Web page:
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National Latina Institute for Reproductive Health decries Senate failure to advance the DREAM Act

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Despite herculean effort by our grassroots activists- including gathering 1,800 letters in just two days in Texas - the Senate failed to take up the Department of Defense reauthorization bill which stopped the Development, Relief, and Education for Alien Minors Act (DREAM Act) (S.729) from a vote this week.

The National Latina Institute for Reproductive Health is deeply disappointed by the politicians who disregarded the desire of their constituents to give undocumented youth, who have grown up in the United States, the means to step out of the shadows, pursue education, and accomplish their goals.  NLIRH would like to applaud the efforts of Senators Harry Reid (NV) and Richard Durbin (IL) for their leadership in advocating for the DREAM Act and the millions of young people that the bill would benefit.  Educational attainment is one way that Latinas can have access to information, resources and services that will help them make informed and autonomous decisions.

The DREAM Act, introduced by Senator Richard Durbin, is a bill that would give undocumented immigrants who entered the United States before age 16 a path to citizenship.  Youth who have lived in the United States for at least five years and have been “person[s] of good moral character” have the opportunity to apply for conditional permanent residency for up to eight years, during which they are expected to complete either two years of a bachelor’s degree program in good standing or two years of military service that have not resulted in dishonorable discharge.  Through the DREAM Act, an undocumented youth who adjusts status to lawful permanent residence would then be eligible for student loans and the work-study program, programs for which undocumented persons are not currently eligible.  The completion of either of these gives undocumented youth the opportunity to remove the conditional status of their permanent residency, thereby gaining legal permanent residency and the ability to apply for citizenship when eligible and if desired.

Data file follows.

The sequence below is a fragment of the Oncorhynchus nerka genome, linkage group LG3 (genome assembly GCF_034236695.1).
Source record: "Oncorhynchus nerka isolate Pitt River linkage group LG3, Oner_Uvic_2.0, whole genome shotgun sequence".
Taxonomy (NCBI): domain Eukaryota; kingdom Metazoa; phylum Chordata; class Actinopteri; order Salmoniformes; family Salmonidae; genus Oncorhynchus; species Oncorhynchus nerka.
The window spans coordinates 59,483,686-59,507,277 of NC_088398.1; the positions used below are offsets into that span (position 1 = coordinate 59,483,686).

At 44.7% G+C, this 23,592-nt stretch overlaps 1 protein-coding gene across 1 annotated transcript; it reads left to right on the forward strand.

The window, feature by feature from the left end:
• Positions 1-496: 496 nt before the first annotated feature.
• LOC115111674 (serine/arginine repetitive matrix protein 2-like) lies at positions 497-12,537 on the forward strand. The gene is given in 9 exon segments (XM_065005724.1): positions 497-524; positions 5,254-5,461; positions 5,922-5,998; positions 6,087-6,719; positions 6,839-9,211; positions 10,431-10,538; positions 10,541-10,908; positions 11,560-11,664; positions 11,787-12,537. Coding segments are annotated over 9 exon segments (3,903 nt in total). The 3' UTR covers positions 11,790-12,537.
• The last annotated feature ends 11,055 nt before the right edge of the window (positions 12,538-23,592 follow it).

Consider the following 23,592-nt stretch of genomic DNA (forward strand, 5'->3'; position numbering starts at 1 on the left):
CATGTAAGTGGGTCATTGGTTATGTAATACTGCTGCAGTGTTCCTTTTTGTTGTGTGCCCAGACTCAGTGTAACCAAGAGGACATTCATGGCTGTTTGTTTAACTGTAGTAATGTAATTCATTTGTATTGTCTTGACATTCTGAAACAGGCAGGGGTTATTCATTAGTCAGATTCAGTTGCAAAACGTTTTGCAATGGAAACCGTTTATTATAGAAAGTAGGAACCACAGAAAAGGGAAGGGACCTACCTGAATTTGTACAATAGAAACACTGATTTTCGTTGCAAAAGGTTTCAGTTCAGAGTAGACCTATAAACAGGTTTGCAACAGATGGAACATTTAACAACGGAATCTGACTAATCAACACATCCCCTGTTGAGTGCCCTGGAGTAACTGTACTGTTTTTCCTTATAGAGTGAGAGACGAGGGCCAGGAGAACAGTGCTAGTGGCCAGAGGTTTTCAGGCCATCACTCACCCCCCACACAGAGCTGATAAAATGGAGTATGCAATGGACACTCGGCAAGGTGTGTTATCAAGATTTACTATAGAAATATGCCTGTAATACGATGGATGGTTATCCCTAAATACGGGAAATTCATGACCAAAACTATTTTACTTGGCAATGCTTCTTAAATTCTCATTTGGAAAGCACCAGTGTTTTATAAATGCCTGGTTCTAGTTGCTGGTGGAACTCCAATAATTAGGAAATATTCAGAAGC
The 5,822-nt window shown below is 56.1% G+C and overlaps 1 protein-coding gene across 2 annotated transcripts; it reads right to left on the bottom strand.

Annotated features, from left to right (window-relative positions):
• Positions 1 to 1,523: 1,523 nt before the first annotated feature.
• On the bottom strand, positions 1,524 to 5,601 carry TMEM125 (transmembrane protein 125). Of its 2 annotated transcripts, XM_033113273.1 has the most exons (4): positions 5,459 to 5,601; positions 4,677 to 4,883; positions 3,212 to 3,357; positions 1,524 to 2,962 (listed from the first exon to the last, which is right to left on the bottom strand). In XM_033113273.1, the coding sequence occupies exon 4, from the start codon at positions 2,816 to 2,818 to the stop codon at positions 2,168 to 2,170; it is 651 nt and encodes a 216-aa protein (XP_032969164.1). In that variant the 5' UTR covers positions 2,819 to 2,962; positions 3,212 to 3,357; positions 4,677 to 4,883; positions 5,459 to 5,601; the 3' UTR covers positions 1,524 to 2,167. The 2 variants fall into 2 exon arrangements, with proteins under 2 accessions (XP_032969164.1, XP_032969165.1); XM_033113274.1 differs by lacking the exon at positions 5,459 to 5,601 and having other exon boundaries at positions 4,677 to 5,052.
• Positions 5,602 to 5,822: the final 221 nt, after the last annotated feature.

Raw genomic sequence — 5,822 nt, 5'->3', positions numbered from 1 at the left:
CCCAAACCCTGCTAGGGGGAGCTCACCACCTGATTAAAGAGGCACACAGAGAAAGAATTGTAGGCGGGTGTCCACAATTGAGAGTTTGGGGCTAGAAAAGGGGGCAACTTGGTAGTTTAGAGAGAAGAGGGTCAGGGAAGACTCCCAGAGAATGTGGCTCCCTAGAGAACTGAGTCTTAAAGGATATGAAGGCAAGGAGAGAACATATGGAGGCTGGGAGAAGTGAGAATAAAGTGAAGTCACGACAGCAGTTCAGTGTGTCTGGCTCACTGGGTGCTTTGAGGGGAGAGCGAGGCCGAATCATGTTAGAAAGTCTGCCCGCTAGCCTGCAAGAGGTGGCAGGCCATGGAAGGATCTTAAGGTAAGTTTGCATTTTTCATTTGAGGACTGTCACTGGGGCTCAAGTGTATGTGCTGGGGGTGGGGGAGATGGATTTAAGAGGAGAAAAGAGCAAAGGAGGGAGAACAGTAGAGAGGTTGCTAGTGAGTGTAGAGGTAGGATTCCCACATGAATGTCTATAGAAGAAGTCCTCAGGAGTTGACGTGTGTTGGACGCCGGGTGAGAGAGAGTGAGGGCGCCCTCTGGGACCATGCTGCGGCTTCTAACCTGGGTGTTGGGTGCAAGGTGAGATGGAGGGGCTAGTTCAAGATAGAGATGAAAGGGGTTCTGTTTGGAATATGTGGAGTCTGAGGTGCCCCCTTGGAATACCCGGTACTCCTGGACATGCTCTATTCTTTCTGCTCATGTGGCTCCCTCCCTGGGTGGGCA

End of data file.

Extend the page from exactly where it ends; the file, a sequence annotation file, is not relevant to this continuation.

In the future sessions, we encourage lawmakers to review several points of concern in the DREAM Act that specifically impact Latinas:

  • Young Latina immigrants must be presented with both the military and school options equally weighted; and     
  • Adequate protection must be included in the DREAM Act so that enlisted Latina immigrants will not jeopardize their legal status if they bring a claim of sexual assault or rape against their perpetrators while serving in the military. 

Because of the tremendous showing of support from Latina advocates, NLIRH has already started to have conversations with Democrat and Republican legislators that are interested in implementing these changes in the future.

NLIRH will continue to extend its support to the DREAM Act and activists and legislators who have tried to create a much-needed route to citizenship in a country that many immigrant youth call home. Everyone, including immigrants, deserves to live free from discrimination, oppression and violence in all forms. That's why we will forge ahead with our work with the Administration and lawmakers toward the goal of true comprehensive immigration reform for immigrant women and their children by promoting and defending equality for all immigrants.